Friday, 18 November 2011

Thick Britain: monolingual (if not monosyllabic)

It's easy to accrue data on how ignorant the proverbial man in the street is, although the accuracy of such data is often debatable. Young people certainly seem to know very little about anything other than themselves, and anecdotal scraps of evidence pile up around me. So I am not surprised to read in the Daily Mail that two out of three British people claim not to know a single foreign word.

Such a notion is, in one way, preposterous. Our language is built out of foreign words. To know English is thus to know Latin, French, German, Dutch etc, and then there are all the additions, such as 'kosher', 'assassin', 'tsunami', which have been assimilated.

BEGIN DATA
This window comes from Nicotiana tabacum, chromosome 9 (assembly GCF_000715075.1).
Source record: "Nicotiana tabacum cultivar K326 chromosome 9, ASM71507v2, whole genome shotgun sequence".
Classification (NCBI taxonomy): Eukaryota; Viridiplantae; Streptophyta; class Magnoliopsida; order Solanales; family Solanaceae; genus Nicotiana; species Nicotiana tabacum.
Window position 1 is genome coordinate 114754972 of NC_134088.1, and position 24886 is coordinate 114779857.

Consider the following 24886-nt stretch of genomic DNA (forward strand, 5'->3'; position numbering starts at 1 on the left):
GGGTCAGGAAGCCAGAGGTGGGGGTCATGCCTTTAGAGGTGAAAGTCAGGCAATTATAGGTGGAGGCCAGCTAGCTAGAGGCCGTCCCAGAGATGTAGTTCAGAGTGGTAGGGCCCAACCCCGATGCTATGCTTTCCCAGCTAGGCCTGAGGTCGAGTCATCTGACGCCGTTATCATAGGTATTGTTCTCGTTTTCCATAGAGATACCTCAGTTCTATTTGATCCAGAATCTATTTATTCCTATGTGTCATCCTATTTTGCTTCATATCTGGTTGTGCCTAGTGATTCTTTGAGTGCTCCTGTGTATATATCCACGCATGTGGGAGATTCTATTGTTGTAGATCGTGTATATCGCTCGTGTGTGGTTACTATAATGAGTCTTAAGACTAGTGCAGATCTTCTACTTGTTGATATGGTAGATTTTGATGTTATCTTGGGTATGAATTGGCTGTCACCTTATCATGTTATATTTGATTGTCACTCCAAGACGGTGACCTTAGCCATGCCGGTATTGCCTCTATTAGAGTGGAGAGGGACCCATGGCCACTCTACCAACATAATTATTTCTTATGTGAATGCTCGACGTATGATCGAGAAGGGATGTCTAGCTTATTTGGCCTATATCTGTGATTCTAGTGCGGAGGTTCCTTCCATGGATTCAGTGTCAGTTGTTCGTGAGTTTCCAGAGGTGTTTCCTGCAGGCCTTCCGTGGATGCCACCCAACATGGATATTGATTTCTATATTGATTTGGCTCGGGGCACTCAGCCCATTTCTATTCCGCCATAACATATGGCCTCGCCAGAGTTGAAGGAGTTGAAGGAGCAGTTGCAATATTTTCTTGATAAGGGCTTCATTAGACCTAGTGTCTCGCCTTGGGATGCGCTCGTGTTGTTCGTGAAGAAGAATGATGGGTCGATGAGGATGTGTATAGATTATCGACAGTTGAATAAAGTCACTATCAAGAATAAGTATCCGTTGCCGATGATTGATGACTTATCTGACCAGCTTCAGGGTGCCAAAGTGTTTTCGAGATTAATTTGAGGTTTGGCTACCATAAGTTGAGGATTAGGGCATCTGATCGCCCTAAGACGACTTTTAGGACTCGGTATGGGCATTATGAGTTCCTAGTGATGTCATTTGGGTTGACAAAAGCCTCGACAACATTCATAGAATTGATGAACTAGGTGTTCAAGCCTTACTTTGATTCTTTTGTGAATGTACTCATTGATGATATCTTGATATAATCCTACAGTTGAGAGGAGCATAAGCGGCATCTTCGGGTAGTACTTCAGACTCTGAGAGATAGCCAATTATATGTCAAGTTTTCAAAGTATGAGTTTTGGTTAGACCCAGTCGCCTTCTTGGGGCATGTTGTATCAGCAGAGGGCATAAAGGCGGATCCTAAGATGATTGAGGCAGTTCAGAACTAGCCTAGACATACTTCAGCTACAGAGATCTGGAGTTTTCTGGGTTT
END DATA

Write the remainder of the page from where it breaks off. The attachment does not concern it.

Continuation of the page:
Elsewhere in that report it states just under half of older people are happy to try to speak the lingo when abroad, but those people were schooled in a different age, before the influence of belly-button gazing, child-centric methods completely took over.

When the teaching of facts is systematically stripped out of education, and replaced with the concept of self-expression, it's no wonder so many youngsters are incapable of conjugating a foreign verb, regular or irregular, or even recognising the French for 'hello'. Rousseau would most likely be very proud of these 'noble savages', notwithstanding the gulf of incomprehension which would separate him from them.

No comments: